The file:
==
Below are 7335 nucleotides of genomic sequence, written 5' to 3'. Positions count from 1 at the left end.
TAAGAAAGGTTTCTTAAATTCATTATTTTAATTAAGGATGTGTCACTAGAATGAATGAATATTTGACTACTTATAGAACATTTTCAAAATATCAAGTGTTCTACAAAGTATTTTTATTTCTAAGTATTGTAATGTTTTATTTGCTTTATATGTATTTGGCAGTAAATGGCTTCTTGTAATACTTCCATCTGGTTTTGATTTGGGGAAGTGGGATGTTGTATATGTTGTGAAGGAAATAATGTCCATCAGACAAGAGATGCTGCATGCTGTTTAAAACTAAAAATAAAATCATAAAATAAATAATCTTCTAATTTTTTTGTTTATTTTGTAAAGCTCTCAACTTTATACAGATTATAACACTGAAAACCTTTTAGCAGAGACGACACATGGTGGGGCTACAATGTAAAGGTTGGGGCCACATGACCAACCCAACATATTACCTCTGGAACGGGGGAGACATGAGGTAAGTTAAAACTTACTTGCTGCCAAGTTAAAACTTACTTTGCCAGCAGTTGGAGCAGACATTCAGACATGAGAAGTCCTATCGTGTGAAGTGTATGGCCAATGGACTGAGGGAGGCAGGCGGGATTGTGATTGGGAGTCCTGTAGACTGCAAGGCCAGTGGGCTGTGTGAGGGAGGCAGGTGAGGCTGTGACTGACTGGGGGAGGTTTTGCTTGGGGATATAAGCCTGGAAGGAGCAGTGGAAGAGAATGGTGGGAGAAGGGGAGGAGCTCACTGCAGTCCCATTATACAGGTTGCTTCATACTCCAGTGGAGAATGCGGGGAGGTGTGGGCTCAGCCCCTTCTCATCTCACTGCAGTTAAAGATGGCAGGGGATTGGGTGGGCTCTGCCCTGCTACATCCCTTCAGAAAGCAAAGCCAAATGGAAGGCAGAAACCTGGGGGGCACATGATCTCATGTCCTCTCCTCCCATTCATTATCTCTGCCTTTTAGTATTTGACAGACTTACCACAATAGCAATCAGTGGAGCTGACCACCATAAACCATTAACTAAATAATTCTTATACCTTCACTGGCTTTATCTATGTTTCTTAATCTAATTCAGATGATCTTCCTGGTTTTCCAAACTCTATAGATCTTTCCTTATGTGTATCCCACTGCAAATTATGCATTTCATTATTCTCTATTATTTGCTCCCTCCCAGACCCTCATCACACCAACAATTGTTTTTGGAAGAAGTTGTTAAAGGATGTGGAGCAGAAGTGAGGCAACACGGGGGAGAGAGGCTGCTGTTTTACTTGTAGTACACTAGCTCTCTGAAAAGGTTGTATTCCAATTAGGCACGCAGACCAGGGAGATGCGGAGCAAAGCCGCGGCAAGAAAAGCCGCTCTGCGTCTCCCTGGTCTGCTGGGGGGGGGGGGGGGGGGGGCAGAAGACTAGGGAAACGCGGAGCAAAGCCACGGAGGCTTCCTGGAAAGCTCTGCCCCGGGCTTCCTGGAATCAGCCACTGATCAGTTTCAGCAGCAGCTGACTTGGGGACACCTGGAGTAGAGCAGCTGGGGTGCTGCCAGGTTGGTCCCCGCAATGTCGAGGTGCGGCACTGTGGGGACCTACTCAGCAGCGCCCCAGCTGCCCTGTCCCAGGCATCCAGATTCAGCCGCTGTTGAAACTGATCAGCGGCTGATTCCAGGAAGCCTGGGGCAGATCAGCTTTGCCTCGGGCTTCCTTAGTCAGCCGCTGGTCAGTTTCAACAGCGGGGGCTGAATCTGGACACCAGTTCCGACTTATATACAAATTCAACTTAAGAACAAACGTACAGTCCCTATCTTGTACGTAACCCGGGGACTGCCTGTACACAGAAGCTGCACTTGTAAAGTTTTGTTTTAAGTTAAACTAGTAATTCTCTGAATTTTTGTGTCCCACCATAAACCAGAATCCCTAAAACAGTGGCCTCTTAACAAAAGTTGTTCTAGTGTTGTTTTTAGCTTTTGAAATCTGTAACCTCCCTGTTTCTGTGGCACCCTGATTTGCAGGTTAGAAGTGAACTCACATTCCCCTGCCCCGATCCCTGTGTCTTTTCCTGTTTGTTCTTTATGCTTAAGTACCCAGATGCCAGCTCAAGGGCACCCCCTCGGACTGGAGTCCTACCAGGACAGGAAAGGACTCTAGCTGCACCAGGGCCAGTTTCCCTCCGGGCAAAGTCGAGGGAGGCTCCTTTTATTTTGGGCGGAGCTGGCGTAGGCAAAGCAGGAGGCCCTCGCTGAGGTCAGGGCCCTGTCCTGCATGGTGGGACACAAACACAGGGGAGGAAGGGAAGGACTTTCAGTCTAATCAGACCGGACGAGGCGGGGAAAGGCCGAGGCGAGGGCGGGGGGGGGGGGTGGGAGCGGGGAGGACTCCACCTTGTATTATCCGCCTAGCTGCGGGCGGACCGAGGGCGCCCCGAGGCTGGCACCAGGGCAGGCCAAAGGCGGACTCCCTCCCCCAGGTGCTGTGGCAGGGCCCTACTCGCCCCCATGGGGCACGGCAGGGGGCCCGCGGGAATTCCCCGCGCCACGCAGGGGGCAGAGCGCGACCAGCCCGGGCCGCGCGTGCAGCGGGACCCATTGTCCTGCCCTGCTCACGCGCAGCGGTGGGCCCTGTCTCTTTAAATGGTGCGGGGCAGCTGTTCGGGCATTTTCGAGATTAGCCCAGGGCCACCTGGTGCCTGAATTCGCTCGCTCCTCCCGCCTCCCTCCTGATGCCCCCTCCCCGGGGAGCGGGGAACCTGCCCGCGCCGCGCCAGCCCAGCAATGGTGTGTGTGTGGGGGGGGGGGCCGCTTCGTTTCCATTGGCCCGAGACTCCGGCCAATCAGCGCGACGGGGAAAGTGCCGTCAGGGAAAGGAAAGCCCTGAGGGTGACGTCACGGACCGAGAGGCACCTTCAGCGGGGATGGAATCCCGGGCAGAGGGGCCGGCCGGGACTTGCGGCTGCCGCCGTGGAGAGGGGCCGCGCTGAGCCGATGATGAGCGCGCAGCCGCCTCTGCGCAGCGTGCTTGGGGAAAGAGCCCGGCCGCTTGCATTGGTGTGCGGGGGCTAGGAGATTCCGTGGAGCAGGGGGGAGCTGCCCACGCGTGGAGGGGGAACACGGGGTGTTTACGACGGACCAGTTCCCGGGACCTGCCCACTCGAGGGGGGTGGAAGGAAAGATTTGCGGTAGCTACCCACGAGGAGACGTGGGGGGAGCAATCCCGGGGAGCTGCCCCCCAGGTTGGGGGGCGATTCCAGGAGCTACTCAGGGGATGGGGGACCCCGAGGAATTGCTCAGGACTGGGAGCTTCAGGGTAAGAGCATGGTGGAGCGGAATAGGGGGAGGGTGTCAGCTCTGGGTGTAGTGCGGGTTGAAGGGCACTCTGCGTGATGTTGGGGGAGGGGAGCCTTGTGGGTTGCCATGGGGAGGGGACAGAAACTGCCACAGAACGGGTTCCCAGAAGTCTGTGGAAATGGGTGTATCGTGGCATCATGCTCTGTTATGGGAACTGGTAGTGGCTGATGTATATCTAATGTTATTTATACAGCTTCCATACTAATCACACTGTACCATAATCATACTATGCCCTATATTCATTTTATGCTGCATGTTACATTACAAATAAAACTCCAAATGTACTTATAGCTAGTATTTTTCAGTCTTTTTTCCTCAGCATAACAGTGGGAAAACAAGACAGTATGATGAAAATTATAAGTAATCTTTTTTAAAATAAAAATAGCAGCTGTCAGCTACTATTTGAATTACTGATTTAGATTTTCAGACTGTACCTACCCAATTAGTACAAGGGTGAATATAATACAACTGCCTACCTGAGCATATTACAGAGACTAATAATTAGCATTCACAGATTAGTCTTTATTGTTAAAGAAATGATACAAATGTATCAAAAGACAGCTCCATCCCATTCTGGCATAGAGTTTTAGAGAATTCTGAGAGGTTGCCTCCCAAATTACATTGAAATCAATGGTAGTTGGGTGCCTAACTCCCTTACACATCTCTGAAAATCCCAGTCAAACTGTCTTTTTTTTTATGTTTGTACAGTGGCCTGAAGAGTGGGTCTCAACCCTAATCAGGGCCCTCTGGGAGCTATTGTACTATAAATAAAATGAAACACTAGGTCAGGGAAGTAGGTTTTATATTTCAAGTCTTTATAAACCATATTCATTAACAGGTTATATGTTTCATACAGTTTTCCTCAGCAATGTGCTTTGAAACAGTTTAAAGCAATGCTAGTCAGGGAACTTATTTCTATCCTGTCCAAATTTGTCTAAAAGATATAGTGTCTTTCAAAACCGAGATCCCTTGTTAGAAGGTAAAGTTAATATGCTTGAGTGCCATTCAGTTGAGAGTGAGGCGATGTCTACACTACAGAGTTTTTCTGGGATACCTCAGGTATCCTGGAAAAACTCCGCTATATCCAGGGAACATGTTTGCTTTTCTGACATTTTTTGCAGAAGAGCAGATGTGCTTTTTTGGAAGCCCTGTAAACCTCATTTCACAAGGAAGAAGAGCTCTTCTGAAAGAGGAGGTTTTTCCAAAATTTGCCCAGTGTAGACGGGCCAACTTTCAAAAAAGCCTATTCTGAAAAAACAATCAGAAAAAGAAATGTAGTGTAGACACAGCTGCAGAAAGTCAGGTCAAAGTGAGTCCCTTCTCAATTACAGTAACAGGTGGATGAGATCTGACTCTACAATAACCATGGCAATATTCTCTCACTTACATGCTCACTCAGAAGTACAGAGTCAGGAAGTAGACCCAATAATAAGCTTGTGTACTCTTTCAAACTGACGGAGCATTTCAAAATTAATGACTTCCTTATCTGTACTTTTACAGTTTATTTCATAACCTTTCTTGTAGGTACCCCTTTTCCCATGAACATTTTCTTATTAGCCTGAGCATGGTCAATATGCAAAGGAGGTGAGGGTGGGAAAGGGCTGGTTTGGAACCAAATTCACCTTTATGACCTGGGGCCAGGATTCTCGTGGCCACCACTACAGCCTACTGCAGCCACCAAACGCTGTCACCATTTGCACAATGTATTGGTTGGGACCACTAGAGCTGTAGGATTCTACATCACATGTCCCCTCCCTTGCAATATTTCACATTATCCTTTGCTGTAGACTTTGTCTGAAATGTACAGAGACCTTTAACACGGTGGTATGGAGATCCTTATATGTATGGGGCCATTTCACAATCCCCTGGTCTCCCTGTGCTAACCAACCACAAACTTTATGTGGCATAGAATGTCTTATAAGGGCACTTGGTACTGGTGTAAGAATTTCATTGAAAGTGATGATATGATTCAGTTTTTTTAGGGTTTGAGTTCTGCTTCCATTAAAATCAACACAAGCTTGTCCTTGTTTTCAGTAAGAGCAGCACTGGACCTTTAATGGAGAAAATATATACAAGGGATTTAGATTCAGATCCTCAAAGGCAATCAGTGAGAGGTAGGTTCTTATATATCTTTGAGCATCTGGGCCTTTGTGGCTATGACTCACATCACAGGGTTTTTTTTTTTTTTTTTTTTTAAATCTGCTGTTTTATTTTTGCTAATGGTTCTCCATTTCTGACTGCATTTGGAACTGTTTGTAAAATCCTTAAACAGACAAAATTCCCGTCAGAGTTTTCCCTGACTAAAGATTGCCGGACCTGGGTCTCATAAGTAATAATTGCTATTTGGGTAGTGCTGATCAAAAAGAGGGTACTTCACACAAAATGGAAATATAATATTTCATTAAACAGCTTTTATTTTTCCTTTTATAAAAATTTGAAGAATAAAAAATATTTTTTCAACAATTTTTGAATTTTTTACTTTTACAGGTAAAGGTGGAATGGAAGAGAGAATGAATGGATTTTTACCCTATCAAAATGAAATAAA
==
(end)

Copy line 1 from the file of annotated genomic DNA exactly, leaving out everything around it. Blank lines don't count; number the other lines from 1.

Below are 7335 nucleotides of genomic sequence, written 5' to 3'. Positions count from 1 at the left end.